You’ll see boys transitioning from using “boku” to “ore” as they grow up. Some people even use おれ (俺) informal sentences but keep in mind that you’ll risk sounding inappropriate.

You might also think that because おれ is the most popular first-person pronoun for Japanese men, you’ll need to jump to using the word as soon as you can speak Japanese.

A word of advice: unless you’re wholeheartedly confident that your Japanese is very, very natural, don’t. Even in close relationships, ore and boku create different images.

おれ can sound cocky, used to indicate aggressiveness and masculinity, so if you mix-and-match おれ with formal sentences (i.e. you’re not ready to speak Japanese effortlessly), you’ll risk sounding awkward. Take a look at two examples below for comparison.

Ore wa shiraneena.
How the heck do I know.

Ore wa shirimasen deshita.
I do not know.

Both mean “I don’t know”, but think of 俺は知らねえな as the equivalent of “How the heck am I supposed to know.” If you mix 俺 with something formal like 知りませんでした, it won’t sound natural, like putting a slang in a formal speech.

As a heads-up for Japanese learners, be aware that using 俺 could make you sound inadvertently cocky. 俺 can also be tricky to master for second-language learners because it doesn’t sound natural unless you speak Japanese really fluidly and effortlessly. 

俺 can sound awkward when other elements in a sentence don’t match the aggressiveness and masculinity of 俺.

You’ll need to “match” the rough vibe of おれ, so if your personality and fluency aren’t there yet, opt back to ぼく.

Uchi: うち

Another way to say “I” in Japanese is うち, a sister term to おれ. In Tokyo, it’s used by young girls. In Kansai, うち is used by both young and older women. In written form, it’s spelled with kana.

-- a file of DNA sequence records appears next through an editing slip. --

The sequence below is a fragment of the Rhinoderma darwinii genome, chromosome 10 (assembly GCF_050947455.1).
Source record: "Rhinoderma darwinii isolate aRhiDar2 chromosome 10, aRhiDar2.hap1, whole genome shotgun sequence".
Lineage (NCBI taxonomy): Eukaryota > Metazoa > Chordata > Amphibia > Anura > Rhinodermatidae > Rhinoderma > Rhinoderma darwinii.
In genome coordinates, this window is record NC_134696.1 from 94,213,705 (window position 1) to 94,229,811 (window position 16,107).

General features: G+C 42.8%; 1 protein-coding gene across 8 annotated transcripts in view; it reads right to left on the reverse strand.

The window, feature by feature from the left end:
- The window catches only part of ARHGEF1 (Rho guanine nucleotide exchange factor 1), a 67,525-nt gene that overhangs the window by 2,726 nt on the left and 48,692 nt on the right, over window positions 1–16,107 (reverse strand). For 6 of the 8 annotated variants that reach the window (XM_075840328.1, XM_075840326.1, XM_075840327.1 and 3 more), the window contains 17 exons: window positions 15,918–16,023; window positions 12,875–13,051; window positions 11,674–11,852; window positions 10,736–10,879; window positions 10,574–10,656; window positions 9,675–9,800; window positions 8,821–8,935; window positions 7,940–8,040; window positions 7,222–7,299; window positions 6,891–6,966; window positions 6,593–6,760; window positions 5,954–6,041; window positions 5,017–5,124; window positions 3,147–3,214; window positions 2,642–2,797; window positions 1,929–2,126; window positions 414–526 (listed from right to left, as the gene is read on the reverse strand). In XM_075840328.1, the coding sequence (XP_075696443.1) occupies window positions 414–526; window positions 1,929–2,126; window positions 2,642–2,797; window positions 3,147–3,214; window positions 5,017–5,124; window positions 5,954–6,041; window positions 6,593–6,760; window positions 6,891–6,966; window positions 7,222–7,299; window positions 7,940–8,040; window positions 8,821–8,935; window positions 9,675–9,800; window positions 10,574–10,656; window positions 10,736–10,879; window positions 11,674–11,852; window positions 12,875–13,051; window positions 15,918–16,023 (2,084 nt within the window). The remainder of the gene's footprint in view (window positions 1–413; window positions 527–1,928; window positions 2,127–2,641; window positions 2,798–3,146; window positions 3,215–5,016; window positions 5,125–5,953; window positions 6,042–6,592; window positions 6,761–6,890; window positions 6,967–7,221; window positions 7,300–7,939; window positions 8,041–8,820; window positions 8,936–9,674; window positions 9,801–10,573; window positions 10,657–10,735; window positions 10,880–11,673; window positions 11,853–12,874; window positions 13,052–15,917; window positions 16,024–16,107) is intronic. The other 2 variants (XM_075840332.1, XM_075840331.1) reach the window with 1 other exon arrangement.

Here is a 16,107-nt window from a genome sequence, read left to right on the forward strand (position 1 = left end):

You can think of うち as the female version of 俺; it sounds more relaxed than the stiff わたし, so more young girls and women from elementary to college students begin to make this their default go-to pronoun.

In fact, うち is the most used first-person pronoun by female elementary school pupils. But be careful too. Like 俺, using うち can be inappropriate as it sounds slangy and strange when you use it outside the right context, social group and dialect.

Uchi no sei da.
It’s my fault.

More importantly, because うち means “one’s own” or “house”, using it creates a sense of unity or in-group, so you can use it to include your family, company our team.

Uchi no musume ga meiwaku o kakete sumimasen.
I’m sorry that my daughter caused trouble.

うち is also used in a less formal business setting as a way to say “our company”.

Jibun: じぶん (自分)

Technically, 自分 (じぶん) means “myself”, and it could be made into a Japanese adverb like this:

Jibun de keeki o tsukurimashita.
I made that cake by myself.

自分 can be made into a first-person pronoun, but it does make you sound masculine, modest and distanced. It’s not traditionally used. the informal setting, but it does indicate you’re showing humility and respect to the opposite speaker. Because of this, you’ll hear 自分 used in a lot of sports and military groups.

Jibun wa, uso o tsuiteimasen yo.
I’m not lying.

In the Kansai dialect, 自分 can also be used as a second-person pronoun, but you may come off as sounding too friendly and coarse. Think of it like saying “You, yourself,” which can carry an accusing nuance if not used correctly.